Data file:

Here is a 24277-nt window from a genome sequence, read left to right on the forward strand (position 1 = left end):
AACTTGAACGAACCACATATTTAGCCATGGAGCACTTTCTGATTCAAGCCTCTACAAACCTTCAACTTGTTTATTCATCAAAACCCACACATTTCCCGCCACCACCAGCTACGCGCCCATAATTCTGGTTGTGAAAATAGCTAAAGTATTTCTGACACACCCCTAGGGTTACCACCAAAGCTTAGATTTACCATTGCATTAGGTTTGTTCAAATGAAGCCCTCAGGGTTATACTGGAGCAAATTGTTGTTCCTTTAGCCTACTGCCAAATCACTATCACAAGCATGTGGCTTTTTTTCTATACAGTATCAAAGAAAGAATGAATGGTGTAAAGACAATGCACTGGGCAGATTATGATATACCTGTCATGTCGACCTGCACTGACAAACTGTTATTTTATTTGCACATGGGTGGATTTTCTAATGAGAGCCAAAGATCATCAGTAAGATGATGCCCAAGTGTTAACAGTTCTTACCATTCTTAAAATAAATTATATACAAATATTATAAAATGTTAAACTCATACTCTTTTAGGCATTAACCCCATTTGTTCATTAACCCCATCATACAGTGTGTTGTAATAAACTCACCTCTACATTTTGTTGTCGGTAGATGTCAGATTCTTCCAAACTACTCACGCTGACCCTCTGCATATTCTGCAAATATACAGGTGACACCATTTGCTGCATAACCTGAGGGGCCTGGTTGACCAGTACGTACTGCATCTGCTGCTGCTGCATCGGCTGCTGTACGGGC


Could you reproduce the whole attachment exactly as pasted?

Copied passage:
Here is a 24277-nt window from a genome sequence, read left to right on the forward strand (position 1 = left end):
AACTTGAACGAACCACATATTTAGCCATGGAGCACTTTCTGATTCAAGCCTCTACAAACCTTCAACTTGTTTATTCATCAAAACCCACACATTTCCCGCCACCACCAGCTACGCGCCCATAATTCTGGTTGTGAAAATAGCTAAAGTATTTCTGACACACCCCTAGGGTTACCACCAAAGCTTAGATTTACCATTGCATTAGGTTTGTTCAAATGAAGCCCTCAGGGTTATACTGGAGCAAATTGTTGTTCCTTTAGCCTACTGCCAAATCACTATCACAAGCATGTGGCTTTTTTTCTATACAGTATCAAAGAAAGAATGAATGGTGTAAAGACAATGCACTGGGCAGATTATGATATACCTGTCATGTCGACCTGCACTGACAAACTGTTATTTTATTTGCACATGGGTGGATTTTCTAATGAGAGCCAAAGATCATCAGTAAGATGATGCCCAAGTGTTAACAGTTCTTACCATTCTTAAAATAAATTATATACAAATATTATAAAATGTTAAACTCATACTCTTTTAGGCATTAACCCCATTTGTTCATTAACCCCATCATACAGTGTGTTGTAATAAACTCACCTCTACATTTTGTTGTCGGTAGATGTCAGATTCTTCCAAACTACTCACGCTGACCCTCTGCATATTCTGCAAATATACAGGTGACACCATTTGCTGCATAACCTGAGGGGCCTGGTTGACCAGTACGTACTGCATCTGCTGCTGCTGCATCGGCTGCTGTACGGGC